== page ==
1. Please take 30 seconds to register your free account to remove most ads, post topics, make friends, earn reward points at our store, and more!  
    TalkBass.com has been uniting the low end since 1998.  Join us! :)

Companies who have stayed true

Discussion in 'Amps and Cabs [BG]' started by Boogie.Man, Apr 22, 2009.

  1. Boogie.Man


    Apr 9, 2009
    Sorry, but I couldn't think of a better title. Who are industry manufacturers who have stayed true to their original concept? These would be companies who created a great guitar product and haven't resorted to:

    Resorted to offshore manufacturing of the existing brand,
    Creation of an offshore manufactured, budget line that leverages off of the brand name, or,
    Sold their business to a larger conglomerate loosing their identity?

    Let's not make this a list of who has done these things and create a flame war, but a list of who hasn't.

    I'll start:

    Mesa Boogie
  2. 20db pad

    20db pad

    Feb 11, 2003
    I been everywhere, man...
    None. At all.
    Alembic immediately comes to mind.
  3. D Rokk

    D Rokk Banned

    Feb 19, 2009
    Delta Quadrant
    i would think the ones that stay true to the original vision and goal would be a list of companies that no longer exist..

    you have to change with the times
  4. JoeyZ


    May 9, 2005
    Avatar, even though they're young.
  5. Bassgrinder77

    Bassgrinder77 Banned

    Jan 23, 2009

    No Squires, Epiphones, japanese, Korean, Singapore, Chinese, Tex-Mex, Mexican, road worn, custom shop, private reserve, secret stash, bla bla bla.

    You get a RIC. Made in CA, USA.

    Oops! This is an AMP thread.
  6. Greyvagabond


    Aug 17, 2007
    Los Angeles
    MarkBass? Granted, not made in the US, but made in Western Europe!
    Also, Traynor, our awesome friends in the Great White North.
  7. Bassmec


    May 9, 2008
    Ipswich UK
    Proprietor Springvale Studios
    From the land of the great northern black pudding there is always fooking Matamp.:bassist:
  8. Mr. Ray

    Mr. Ray

    Feb 20, 2009
    I don't think you can make a general statement like that. Some companies need/want to make more money and go overseas. There are alot of companies that have control of their quality and product and are happy where they are. Companies like F bass, Rickenbacker, Alembic etc are some that have survived a long time...;)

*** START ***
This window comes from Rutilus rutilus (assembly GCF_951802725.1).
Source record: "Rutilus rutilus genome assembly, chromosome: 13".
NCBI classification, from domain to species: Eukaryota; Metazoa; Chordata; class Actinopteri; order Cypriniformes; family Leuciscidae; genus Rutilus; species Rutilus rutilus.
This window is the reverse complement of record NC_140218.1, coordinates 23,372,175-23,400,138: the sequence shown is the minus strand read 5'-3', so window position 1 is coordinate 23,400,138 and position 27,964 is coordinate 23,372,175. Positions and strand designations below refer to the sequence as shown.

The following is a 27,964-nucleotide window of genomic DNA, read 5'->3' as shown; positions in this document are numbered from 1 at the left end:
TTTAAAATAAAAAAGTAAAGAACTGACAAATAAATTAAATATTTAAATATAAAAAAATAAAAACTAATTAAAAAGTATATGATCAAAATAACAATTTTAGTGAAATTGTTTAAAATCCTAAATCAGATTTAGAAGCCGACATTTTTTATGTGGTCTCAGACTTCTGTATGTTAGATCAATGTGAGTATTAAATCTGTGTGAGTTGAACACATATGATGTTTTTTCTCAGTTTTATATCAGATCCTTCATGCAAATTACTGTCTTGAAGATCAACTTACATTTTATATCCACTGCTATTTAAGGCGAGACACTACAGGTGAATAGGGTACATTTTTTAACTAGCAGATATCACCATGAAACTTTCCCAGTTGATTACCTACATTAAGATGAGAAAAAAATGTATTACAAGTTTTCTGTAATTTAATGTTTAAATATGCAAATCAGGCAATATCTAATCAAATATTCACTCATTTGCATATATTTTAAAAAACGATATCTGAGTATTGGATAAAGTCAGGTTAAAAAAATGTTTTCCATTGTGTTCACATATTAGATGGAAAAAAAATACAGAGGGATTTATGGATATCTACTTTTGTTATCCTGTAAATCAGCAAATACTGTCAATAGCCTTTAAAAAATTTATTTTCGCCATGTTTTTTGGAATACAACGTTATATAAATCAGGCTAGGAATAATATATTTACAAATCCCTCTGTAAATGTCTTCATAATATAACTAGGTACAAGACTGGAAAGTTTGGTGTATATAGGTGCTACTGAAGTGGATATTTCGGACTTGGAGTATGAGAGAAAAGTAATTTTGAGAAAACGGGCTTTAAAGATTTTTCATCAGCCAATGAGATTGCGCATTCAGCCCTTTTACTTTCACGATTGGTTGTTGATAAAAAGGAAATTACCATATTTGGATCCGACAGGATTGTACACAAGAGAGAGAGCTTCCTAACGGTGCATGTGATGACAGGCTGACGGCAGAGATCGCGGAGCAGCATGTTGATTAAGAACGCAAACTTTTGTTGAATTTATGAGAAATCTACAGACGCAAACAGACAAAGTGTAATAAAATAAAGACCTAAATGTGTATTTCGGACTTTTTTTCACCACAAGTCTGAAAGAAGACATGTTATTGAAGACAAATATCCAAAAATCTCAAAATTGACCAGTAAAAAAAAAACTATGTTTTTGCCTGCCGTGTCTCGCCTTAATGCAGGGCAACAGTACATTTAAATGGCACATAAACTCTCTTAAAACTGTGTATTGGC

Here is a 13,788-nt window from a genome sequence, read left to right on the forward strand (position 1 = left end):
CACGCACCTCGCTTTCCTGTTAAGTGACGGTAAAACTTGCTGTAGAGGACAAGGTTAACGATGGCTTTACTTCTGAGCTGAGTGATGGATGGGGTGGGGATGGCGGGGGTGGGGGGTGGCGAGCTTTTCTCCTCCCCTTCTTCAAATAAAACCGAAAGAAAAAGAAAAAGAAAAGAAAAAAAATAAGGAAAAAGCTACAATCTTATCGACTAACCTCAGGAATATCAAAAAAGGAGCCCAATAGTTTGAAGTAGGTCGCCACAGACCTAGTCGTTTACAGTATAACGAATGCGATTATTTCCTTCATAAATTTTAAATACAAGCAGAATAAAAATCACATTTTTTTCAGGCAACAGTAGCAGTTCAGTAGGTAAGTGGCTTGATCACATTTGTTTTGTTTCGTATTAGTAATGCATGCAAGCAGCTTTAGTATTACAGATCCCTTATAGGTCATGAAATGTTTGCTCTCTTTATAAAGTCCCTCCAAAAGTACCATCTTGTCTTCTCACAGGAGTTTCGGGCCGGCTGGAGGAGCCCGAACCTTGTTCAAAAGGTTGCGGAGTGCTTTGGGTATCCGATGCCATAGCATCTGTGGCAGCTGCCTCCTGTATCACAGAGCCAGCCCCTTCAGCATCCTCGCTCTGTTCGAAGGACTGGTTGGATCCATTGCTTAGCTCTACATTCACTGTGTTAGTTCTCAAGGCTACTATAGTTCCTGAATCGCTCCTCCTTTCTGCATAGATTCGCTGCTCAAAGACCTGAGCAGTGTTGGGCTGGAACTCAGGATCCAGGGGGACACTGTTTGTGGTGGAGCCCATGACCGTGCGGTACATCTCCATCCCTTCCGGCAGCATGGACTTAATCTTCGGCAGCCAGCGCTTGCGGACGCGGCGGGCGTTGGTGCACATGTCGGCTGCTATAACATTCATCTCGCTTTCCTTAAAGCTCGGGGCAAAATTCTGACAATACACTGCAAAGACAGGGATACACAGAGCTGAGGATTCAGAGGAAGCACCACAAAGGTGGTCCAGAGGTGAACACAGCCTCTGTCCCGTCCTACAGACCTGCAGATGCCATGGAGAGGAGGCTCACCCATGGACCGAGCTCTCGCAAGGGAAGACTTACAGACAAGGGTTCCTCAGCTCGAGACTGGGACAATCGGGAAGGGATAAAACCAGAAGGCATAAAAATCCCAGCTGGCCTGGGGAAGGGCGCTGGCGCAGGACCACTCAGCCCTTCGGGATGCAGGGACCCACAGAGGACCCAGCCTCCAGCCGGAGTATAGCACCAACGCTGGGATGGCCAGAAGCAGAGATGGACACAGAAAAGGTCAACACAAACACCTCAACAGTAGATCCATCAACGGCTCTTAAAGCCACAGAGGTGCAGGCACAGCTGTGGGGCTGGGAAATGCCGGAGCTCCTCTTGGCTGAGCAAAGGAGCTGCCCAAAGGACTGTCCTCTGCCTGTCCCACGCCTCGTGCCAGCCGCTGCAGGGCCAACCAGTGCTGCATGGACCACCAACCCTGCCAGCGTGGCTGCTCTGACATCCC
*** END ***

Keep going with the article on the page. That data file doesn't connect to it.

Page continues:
9. FFTT


    Mar 15, 2009
    Bad Cat
    Category 5
    Two Rock
    65 Amps
    VVT Amps
    Viking Amps

    many more!
  10. This who comparison is kind of flawed. A lot of these companies haven't been around nearly as long as other companies that people would compare them to like obvious big ones such as Ampeg and Fender.
  11. Boogie.Man


    Apr 9, 2009
    I forgot about Rickenbacker, Alembic, etc. MarkBass is still true to their roots, but they are kind of young. Time will tell what course they take.

    It seems to me that all of the "Outsourced Brand by Respected Brand Company" serve to devalue their original brand. I understand that many people can't afford the brand and are very happy to have a licensed or outsourced version. I also understand that many of the outsourced models can be excellent and sometimes even better than the originals. And finally, profit does need to drive the business. But somehow the brand looses its luster to me.

    I like knowing that if I buy a Rick, Alembic, Mesa, Avatar, Fulltone, etc. it's going to be made in their factory, not under license somewhere. It doesn't mean guarantee that it is any better than a licensed product but to me it isn't the real deal.

    I guess that dunlop/mxr could be added to the list.
  12. Boogie.Man


    Apr 9, 2009
    Very true, but Fulltone, Alembic, Mesa and Rickenbacker have been around many years. Perhaps we could like of other companies who have been in business for over 10 years.

    I'm not against outsourcing for political reasons. In many cases the outsourced brand is of better quality. I had an Asian made bass guitar that was superior to the same company's USA made basses. I have also had German made basses that were superior to most production USA basses. My turnoff is that in many cases outsourcing, to save labor costs, is but one of other less obvious cost cutting measures. I'm more concerned about the more hidden measures. I would doubt that a manufacturer says that I am going to make this product offshore but I am going to use the best materials made along with the most highly skilled labor force available.
  13. One could argue that companies that "sold out" could still be true to their roots. Fender still makes good quality instrument - they just make cheaper lines too. Face it, there are more weekend warriors out there than cats!

    Kinda the same concept w/ music. Like Nickelback and Aerosmith. They put the cheese on to sell records and to continue to make the music they want as well . . . I watched a really cool interview w/ Steven Tyler who talked about this - he said by keeping the record label happy allowed him to make the music he wanted - and that he liked having a million dollars in the bank:D.